Growing molecular brushes on surfaces
© Kseniya Ovchinnikova/Getty
A new way to functionalize surfaces such as silicon that involves growing long molecular brushes on them has been demonstrated.
Modifying the chemical makeup of a surface can greatly enhance its usefulness for a wide range of applications from catalysis to antibacterial surfaces.
A team led by researchers at ShanghaiTech University has grown molecular brushes on silicon that are 10 to 100 times longer than other brushes grown previously.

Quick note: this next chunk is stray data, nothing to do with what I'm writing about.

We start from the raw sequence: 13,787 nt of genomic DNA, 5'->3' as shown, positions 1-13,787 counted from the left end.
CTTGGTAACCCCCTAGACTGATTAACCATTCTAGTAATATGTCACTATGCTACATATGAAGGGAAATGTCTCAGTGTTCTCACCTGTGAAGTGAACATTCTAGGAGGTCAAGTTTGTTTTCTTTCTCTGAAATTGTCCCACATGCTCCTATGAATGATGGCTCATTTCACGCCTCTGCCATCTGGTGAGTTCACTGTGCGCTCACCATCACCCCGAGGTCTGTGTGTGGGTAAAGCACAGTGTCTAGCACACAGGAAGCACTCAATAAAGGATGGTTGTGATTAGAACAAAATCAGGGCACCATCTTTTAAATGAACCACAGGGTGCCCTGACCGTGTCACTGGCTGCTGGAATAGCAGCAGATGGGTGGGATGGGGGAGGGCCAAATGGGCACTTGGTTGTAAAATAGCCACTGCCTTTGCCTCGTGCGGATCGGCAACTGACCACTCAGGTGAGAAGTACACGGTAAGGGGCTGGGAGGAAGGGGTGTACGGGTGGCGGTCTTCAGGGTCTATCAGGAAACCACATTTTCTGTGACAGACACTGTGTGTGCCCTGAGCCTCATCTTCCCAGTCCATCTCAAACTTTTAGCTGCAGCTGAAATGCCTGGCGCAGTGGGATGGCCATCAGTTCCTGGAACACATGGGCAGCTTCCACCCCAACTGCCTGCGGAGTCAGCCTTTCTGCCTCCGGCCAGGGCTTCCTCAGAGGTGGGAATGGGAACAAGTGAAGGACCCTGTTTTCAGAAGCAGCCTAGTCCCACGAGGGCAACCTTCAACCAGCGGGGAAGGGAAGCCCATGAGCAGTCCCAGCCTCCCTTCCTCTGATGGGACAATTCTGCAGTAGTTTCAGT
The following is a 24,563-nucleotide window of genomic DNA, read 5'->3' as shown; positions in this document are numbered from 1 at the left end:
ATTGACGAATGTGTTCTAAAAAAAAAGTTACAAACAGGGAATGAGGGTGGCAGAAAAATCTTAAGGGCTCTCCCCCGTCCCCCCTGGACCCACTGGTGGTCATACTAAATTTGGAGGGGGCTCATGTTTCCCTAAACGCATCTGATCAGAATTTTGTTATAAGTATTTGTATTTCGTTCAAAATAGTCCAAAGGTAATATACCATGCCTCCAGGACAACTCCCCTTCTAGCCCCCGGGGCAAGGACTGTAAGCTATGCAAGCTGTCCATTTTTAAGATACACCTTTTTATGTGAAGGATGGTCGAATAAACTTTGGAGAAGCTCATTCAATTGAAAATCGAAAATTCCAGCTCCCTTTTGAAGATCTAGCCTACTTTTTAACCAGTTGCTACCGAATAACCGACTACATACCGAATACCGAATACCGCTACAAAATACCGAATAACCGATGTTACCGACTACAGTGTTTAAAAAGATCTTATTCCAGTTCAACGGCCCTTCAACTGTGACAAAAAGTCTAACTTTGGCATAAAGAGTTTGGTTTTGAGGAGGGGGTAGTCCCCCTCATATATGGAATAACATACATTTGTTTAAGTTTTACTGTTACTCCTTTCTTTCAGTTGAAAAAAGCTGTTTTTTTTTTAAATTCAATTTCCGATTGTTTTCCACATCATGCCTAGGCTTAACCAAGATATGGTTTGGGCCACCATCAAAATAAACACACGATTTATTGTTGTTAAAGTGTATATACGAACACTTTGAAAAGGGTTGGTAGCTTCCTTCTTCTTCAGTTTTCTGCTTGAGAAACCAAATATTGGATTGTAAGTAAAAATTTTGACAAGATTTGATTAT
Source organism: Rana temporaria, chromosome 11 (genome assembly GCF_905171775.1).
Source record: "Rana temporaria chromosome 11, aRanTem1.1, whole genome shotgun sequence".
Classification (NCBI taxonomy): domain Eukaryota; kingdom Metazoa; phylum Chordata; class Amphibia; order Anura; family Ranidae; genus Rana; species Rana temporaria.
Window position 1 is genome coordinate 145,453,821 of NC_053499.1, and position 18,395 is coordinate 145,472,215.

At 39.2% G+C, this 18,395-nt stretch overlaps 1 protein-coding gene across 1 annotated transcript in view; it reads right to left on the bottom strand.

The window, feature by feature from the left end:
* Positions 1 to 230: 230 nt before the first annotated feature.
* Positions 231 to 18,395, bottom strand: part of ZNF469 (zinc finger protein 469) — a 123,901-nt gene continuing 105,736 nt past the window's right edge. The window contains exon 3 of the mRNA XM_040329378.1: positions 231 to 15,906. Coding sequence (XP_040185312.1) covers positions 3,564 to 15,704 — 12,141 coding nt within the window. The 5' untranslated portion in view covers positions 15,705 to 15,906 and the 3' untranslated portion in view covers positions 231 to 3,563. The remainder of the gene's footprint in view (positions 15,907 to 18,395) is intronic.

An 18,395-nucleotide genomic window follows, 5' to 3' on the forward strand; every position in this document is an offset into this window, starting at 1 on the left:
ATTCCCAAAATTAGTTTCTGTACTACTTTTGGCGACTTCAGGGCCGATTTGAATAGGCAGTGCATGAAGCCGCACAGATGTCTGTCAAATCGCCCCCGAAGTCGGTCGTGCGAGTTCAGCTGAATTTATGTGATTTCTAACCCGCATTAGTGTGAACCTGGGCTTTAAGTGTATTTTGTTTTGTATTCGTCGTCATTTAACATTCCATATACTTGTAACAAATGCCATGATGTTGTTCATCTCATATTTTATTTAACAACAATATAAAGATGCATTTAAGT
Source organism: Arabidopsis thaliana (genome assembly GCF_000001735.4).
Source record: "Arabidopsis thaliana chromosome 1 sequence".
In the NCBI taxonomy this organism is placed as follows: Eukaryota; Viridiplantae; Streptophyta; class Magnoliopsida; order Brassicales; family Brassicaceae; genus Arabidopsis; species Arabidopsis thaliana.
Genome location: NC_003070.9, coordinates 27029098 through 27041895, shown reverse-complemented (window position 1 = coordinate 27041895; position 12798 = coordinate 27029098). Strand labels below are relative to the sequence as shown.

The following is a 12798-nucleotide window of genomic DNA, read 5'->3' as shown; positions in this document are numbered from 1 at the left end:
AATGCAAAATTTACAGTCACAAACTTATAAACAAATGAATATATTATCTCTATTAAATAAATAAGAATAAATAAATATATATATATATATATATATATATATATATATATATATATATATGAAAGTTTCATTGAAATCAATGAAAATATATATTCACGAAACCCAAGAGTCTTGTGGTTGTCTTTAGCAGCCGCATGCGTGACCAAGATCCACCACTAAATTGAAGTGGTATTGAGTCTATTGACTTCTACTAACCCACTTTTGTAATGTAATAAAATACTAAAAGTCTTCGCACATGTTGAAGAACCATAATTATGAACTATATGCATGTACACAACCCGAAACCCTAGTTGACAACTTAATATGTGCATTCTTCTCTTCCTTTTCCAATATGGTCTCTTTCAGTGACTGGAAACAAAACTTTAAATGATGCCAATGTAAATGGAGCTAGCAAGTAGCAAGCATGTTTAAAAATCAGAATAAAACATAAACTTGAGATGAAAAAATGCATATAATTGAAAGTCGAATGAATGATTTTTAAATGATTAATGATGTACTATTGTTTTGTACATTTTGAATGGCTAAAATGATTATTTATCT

They grew the brushes by seeding a silicon surface with small polymer balls that have long tails radiating outwards. Brushes were then grown from these seeds through self-assembly by immersing the surface in polymer solutions. Finally, the brushes were functionalized by decorating them with gold or silver nanoparticles, making them useful as catalysts.
The length of the brushes makes them suitable for use in efficient sensors and light-harvesting devices amongst other things, the researchers note.
- Science 366, 1095–1098 (2019). doi: 10.1126/science.aax9075